or, The Pre-Shepherds Pie
…because this is another set of meals that starts with a cheap cut of meat, too big for two, and ends up with a couple of different spinoff meals made from the leftovers.
The first meal is a meltingly soft roast lamb, where beneath a thin layer of crackling, the meat falls into tender shreds at the touch of a fork. It’s cooked low and slow with some aromatics and liquid, but still retains the characteristic sweet flavour of lamb, and this method makes lashings of savoury dark gravy to eat it with.
In terms of my low ceilings (lack of time, money and expertise) this is an easy meal, made with one of the cheapest cuts of lamb – but it does take a long time in the oven, although only about 10-20 mins actual preparation time. Lamb seems to have increased in price by more than beef, pork and chicken over the last year or so, and so we don’t buy it often, but when we do it’s normally half a shoulder (blade side rather than shank side, for easier carving) or a whole shoulder which would feed about 8 people as a Sunday roast. The nicest lamb I’ve found is at the local butcher in Penrith, Lake District, but back in Islington this is the kind of occasional purchase I would rather make from the fancy butcher, where it is £13.98/kg for a free range grass fed lamb (about half this price at the supermarket). For no particularly rational reason, if I’m going to be partaking of the bone marrow as a cook’s treat (and there is a lovely nugget of it in this cut), I’d rather buy from the butcher. But the supermarket lamb also works brilliantly here – I’ve made it with frozen lamb from Lidl and the results have still been delicious. This week we cooked a whole shoulder which made:
- this meal for two
- a shepherds’ pie for a family of 6 (but one is a newborn who did not eat) where I’m told that two of the children had thirds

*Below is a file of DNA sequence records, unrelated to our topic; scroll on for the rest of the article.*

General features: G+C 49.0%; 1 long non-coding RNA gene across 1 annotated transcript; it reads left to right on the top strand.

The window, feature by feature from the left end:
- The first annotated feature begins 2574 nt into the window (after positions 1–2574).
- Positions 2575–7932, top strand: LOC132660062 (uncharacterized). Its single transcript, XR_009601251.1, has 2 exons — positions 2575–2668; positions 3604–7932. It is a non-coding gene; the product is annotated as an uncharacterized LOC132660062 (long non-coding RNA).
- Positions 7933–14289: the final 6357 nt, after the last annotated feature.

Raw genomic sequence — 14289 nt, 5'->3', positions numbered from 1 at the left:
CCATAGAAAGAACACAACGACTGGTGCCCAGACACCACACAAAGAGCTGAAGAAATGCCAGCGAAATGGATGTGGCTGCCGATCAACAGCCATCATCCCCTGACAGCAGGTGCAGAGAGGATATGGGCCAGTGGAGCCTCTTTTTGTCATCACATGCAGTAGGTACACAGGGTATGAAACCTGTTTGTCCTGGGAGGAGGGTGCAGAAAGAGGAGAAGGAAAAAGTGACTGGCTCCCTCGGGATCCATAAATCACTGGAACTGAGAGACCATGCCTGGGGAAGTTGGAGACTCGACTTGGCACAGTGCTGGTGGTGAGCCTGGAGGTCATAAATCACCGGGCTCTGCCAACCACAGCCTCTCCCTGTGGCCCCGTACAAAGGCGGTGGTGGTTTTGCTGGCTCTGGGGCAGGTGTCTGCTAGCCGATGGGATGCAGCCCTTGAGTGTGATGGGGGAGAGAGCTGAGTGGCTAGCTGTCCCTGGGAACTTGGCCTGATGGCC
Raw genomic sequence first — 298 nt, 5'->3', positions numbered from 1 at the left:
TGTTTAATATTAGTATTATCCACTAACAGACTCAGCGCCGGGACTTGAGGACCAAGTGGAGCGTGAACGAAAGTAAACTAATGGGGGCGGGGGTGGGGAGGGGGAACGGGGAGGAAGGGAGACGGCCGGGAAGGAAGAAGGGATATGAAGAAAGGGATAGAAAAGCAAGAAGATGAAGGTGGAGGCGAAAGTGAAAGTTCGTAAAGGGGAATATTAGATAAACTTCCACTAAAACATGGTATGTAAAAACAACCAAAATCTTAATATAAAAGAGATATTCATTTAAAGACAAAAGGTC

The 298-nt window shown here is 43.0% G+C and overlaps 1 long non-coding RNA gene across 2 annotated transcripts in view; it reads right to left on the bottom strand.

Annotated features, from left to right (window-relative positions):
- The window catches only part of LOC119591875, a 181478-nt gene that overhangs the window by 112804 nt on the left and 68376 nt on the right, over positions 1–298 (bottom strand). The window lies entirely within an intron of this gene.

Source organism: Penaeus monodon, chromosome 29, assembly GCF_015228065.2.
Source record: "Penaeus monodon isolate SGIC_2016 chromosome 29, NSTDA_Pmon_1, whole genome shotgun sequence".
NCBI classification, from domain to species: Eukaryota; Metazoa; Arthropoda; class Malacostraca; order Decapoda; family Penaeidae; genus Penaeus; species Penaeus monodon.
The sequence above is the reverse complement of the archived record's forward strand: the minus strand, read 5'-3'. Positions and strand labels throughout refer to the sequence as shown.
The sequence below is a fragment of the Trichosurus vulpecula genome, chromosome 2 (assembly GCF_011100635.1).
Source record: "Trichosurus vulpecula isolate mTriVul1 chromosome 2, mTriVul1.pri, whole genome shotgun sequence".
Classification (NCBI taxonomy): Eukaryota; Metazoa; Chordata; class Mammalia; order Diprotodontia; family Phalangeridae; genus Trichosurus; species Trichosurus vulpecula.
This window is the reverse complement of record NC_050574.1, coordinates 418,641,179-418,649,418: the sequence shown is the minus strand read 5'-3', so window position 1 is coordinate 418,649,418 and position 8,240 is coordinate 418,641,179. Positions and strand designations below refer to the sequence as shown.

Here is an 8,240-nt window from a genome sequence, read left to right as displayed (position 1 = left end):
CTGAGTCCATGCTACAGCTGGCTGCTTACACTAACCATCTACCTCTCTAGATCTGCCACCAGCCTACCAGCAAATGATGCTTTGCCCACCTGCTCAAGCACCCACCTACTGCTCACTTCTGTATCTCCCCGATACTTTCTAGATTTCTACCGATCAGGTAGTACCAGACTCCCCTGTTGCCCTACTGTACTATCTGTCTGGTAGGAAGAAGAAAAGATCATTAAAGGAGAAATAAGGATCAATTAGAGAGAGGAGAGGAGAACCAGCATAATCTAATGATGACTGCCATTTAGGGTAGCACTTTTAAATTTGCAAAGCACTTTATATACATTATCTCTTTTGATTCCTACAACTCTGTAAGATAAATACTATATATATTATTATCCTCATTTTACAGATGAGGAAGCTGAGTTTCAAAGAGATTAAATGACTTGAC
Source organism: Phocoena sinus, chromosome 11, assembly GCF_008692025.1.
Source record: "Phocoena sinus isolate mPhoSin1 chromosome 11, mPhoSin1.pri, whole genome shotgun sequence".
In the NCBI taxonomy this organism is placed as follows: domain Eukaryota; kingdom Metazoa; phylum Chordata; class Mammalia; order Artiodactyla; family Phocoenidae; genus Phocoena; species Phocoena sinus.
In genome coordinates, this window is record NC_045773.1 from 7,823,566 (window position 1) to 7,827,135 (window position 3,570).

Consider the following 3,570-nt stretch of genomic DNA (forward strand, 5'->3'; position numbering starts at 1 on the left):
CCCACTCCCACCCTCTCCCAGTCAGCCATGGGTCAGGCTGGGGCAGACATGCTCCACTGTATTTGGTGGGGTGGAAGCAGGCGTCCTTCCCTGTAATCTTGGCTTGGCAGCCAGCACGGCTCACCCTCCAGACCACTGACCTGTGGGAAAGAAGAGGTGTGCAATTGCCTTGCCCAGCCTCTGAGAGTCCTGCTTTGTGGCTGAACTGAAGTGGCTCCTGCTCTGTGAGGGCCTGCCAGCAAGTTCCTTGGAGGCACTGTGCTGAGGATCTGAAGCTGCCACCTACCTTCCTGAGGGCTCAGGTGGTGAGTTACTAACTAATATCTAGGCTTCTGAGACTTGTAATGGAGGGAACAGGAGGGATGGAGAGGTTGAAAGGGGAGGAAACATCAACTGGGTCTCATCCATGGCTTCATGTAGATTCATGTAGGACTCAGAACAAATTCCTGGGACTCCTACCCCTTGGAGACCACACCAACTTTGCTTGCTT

- a moussaka for two.
Recipe: Slow Roast Shoulder of Lamb
Serves 2, with leftovers for Shepherd’s pie for 2.
This is not really a recipe – more a method. I’ve put a range of times/temperatures depending on how much time you have – my oven can turn itself off automatically, so I’ve made this overnight or whilst we’re at work, but before, I used to adjust the temperature to fit my schedule. There’s lots of flexibility with the ingredients – the basic components are the meat, an aromatic element and liquid with some acidity. I used carrots, onion and garlic as the aromatic, but celery, fennel, herbs would also be good additions. The liquid can be chicken/vegetable stock, but half water and wine, or tinned tomato would be good as well. If using stock, I think you need a bit of acid; I like the dark sweet complex charm of balsamic vinegar.
Half shoulder of lamb (about 1kg), blade side if possible
2 large white onions
3 cloves of garlic
100ml chicken or vegetable stock
2Tbsp balsamic vinegar
Preheat the oven to 230°C.
1. Peel and finely dice the onions, carrot and garlic cloves and place in an even layer in an ovenproof lidded casserole (or roasting tin, but be prepared to double cover it with foil later)
2. Score parallel lines across the fat of the lamb (using a sharp knife) and nestle it in the vegetables. Make sure the surface is dry, and give it a generous grinding of salt and pepper